If I run the incoming byte through
Code: Select all
hexdata = ''.join('%02x' % ord(byte) for byte in myData)
then I get something that both python and myself can "see".

But if I try

Code: Select all
if myData != 0x03
(or 03 or '03' or '0x03' or '3' or 3 and so on)

then it never tests true (or false). So it always has to be run through the hexdata routine, meaning more unnecessary CPU work.

Code: Select all
    # Turn the data into something we can use
    # http://stackoverflow.com/questions/1916928/
    hexdata = ''.join('%02x' % ord(byte) for byte in myData)


def doActions(hexdata):   
# See http://www.asciitable.com/
# DEFAULT 03 LEFT: 13 MID: 0b RIGHT: 07 L+M 1b R+M: 0f
    for case in switch(hexdata):
        if case('03'): # default, could also just omit condition or 'if True'
            #print hexdata
         # No need to break here, it'll stop anyway       
        if case('13'):
            #print ("left")
        if case('0b'):
            #print "middle"

And finally, a tkinter question!

I've setup 3 buttons to represent switches pressed. Is there a more efficient way of getting the buttons to default to their disabled state than resetting their config to "disabled" on each and every pass (ie: 100 times per second) which I'm doing here:

Code: Select all
if case('03'): # default, could also just omit condition or 'if True'
            #print hexdata

All advice appreciated by this learning newbie who's googled but not found all the answers....
Posts: 36
Joined: Mon Feb 04, 2013 11:32 am
by lardconcepts » Thu Oct 03, 2013 8:14 pm
I'm trying to do some communicating between the Raspberry PI and the Arduino.

I'm using Nick Gammon's excellent page on Arduino SPIand Gordon Henderson's also-excellent WiringPI, which implements Wiring on a PI, along with his SPI library.

Examples for Gordon's PI SPI library are sparse, but following one of the examples I've now got this on the PI:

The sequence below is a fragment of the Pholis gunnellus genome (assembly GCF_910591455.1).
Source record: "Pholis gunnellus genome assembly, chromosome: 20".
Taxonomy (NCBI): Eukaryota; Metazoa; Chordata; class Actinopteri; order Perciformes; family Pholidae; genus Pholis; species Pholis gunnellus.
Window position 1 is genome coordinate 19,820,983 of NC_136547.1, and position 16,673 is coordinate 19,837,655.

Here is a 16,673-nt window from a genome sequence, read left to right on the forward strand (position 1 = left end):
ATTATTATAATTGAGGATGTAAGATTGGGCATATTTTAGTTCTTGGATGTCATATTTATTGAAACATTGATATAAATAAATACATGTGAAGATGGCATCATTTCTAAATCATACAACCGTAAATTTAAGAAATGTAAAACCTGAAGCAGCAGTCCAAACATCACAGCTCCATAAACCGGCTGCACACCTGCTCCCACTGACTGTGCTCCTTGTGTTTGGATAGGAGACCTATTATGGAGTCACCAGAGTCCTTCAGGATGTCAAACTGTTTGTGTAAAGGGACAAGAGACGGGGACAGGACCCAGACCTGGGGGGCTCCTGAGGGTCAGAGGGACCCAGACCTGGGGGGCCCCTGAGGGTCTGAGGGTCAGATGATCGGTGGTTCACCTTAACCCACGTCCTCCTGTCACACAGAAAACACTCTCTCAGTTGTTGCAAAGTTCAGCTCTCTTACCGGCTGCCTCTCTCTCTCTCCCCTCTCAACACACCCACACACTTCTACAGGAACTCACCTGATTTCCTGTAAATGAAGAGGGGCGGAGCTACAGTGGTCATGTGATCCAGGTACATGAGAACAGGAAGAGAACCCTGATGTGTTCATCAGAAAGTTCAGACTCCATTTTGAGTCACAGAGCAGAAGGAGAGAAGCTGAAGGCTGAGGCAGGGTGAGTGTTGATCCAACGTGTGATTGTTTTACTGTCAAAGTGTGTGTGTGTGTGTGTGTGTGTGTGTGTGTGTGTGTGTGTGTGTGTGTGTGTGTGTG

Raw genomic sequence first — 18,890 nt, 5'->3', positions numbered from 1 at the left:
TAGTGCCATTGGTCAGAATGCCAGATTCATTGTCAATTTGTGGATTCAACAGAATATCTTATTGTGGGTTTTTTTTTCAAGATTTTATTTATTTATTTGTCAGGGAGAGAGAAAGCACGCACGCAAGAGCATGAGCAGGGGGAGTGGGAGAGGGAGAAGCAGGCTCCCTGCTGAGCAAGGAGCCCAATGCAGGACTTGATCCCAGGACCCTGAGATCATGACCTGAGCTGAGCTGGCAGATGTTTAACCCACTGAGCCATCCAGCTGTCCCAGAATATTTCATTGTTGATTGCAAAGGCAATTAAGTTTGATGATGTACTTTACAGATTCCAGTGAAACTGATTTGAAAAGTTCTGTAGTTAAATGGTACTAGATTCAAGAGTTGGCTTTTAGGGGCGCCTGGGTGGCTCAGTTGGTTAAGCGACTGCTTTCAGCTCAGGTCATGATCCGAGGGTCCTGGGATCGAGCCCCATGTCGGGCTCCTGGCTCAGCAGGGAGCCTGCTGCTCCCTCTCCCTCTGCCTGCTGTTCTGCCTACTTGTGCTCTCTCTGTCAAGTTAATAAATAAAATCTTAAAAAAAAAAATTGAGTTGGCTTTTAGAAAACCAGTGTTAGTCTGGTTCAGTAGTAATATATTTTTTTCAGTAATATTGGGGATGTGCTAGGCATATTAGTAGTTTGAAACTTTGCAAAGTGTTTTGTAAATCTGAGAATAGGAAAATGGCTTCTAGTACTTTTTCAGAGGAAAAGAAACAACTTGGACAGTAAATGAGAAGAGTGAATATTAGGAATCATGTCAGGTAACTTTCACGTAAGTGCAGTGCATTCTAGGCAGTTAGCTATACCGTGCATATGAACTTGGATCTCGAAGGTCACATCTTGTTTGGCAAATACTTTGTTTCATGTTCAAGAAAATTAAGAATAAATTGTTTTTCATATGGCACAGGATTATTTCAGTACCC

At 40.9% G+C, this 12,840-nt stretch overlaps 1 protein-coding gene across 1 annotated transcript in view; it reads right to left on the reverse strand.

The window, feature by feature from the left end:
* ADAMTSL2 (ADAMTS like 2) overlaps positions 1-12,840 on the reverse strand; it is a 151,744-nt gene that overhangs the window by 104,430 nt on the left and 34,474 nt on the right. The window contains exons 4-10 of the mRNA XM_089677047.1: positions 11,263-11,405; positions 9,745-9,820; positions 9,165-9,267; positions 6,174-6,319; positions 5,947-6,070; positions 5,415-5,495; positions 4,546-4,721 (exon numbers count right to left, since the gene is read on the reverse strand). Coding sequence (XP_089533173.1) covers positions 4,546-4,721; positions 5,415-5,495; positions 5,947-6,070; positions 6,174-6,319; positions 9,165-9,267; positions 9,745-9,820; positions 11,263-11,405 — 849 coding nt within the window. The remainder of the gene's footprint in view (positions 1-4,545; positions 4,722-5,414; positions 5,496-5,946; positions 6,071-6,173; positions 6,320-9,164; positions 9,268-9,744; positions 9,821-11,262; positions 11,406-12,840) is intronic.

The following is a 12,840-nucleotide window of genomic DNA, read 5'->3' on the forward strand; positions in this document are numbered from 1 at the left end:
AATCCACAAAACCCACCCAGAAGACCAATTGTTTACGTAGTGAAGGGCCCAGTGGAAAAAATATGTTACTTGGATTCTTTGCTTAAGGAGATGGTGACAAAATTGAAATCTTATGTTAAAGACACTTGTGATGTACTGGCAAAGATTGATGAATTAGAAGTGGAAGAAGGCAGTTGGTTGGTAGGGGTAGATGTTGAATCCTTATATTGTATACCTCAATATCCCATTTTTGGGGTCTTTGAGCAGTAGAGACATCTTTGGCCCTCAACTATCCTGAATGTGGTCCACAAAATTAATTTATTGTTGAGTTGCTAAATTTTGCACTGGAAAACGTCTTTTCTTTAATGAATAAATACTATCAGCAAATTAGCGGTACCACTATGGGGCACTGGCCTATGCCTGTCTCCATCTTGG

Code: Select all
#include <stdio.h>
#include <inttypes.h> // provides uint8_t etc
#include <wiringPi.h>
#include <wiringPiSPI.h>

void sendSPI (void);

int main (void)
   wiringPiSPISetup(1, 500000);

void sendSPI (void)
uint8_t a[] = {'H'};
uint8_t b[] = {'\n'};
uint8_t p[] = {'H','E','L','L','O','\n'};
    while (1){
        delayMicroseconds(1);  // 1 seconds delay

And this on the Arduino:

Code: Select all
#include <SPI.h>

char buf [100];
volatile byte pos;
volatile boolean process_it;

void setup (void)
  Serial.begin (115200);   // debugging

  // have to send on master in, *slave out*
  pinMode(MISO, OUTPUT);
  // turn on SPI in slave mode
  SPCR |= _BV(SPE);
  // get ready for an interrupt
  pos = 0;   // buffer empty
  process_it = false;

  // now turn on interrupts

}  // end of setup

// SPI interrupt routine
ISR (SPI_STC_vect)
byte c = SPDR;  // grab byte from SPI Data Register
  // add to buffer if room
  if (pos < sizeof buf)
    buf [pos++] = c;
    // example: newline means time to process buffer
    if (c == '\n')
      process_it = true;
    }  // end of room available
}  // end of interrupt routine SPI_STC_vect

// main loop - wait for flag set in interrupt routine
void loop (void)
  if (process_it)
    buf [pos] = 0; 
    Serial.println (buf);
    pos = 0;
    process_it = false;
    }  // end of flag set
}  // end of loop

Nothing happens on the Arduino serial monitor, so I plugged in my logic analyzer and saw this:


Eh?! What's happening here?!

You'll notice I first of all run